Let's face it: the majority of people are average: no more. Average to me means you perform the duties expected of you in a competent manner, meet the standards set, do not screw up such as to harm the mission or the team, and are good to have around. Therefore, most people should be rated right around the middle. As well, we have a small but significant number of people whose performance is mediocre to marginal. They show little or no initiative, do not peform all of their duties adequately, do not meet the standards, and require more supervision than normal. They are not necessarily good team members. These people should be rated below average, over towards the left side. Probably, they should be put on the RW/C&P/release track if no improvement is seen.
Unfortunately, in my experience, what happens is that within a year of issuing a new PER system, we have begun to debase it by dragging everybody over to the right side of the scale, regardless of what they have actually done or failed to do. "Average" becomes the baseline rating that we give out, no matter how inadequate a person's performance. People who should be rated as "average" or perhaps slightly above, begin to drift to the right. Once that rightward drift starts, it is hard to stop or reverse because that is seen as "harming" the individual, regardless of whether or not the person actually deserves the scores. Aggravating this is a belief (strongest, I am sorry to say, amongst some older WOs...) that a younger person in a rank level "should not" get rated above those with more seniority in rank. This IMHO is unionism plain and simple, and just as in the civvy unionized work world is the weapon of the lazy and complacent against the hardworking and dedicated.
I like that our PER system has specifically stayed away from a performance score of â Å“average,â ? which is relative and can vary based on the average training, experience, and personalities of the assessed rank group within a unit. However, the threshold of unsatisfactory, capable, etc is more static.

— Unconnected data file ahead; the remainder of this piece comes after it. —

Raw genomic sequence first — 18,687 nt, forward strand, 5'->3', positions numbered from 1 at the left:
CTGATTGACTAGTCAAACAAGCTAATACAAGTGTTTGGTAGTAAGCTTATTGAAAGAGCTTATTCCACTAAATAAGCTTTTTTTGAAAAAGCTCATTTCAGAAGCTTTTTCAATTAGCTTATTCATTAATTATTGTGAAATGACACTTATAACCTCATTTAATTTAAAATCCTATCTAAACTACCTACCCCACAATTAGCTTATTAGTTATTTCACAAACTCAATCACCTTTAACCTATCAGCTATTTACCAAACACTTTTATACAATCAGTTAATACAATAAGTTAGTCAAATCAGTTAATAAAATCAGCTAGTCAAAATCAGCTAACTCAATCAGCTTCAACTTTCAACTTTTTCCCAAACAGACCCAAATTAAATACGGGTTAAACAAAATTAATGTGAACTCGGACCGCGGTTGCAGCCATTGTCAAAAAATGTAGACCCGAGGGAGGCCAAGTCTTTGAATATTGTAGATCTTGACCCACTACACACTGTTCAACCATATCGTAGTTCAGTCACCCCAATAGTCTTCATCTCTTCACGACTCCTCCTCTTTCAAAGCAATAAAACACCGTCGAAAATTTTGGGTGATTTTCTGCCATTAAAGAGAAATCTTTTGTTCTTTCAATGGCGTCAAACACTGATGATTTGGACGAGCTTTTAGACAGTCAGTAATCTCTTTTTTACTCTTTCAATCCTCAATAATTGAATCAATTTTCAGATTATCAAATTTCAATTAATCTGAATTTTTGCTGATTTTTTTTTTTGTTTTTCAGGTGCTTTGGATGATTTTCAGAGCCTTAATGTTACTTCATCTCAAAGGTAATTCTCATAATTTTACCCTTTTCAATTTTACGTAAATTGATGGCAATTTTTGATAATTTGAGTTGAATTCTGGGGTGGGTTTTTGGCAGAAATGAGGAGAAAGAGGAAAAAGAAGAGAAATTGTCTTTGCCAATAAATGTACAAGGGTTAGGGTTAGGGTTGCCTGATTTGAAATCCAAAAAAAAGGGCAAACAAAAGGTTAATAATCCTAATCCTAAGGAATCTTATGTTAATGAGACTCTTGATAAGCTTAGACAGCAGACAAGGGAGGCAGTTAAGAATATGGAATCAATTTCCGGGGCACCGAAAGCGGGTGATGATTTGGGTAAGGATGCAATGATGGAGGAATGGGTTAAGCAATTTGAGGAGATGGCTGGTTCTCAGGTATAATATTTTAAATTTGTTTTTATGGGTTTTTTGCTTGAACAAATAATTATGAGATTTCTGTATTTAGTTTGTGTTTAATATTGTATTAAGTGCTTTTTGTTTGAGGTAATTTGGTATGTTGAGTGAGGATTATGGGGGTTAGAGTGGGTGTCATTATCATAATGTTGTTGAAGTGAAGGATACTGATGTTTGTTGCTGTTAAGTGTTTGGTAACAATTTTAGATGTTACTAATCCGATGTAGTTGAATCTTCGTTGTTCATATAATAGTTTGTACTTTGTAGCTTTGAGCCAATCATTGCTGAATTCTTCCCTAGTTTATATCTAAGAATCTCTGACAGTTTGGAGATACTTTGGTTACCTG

I think it is fair to generalize that a soldier new in a rank will be learning the new responsibilities and likely receive a rating of â Å“Developing,â ? but I agree that this should not be the expected score. I agree with your assessment that soldiers earning the unaccepted scores should be on the track to RW/C&P/release (or possibly on a track to reversion). As long as we only promote those personnel that are ready and deserving, I think it is also fair to expect the number of soldiers consistently earning unacceptable scores to be far fewer than those earning above standard scores. Basically, I think it is fair to assume â Å“developingâ ? should be the baseline score (however, this is still reasonably to the left).
I've been advised by various individuals that PERs should be justified (decide the score you want to give the soldier and align all the dots as far right as possible with that score). The logic is that is presents a consistent performer to the selection boards & CM. I find that to be a little bit of BS. I've produced a few shotgun pattern PERs, but that is because the soldier's performance was all over the place. Am I doing the guy a disservice? Not as long as other PER authors are honest with the ones they write.
HONEST <-- and there is the one word correct answer to fair PERs and a fair PER system.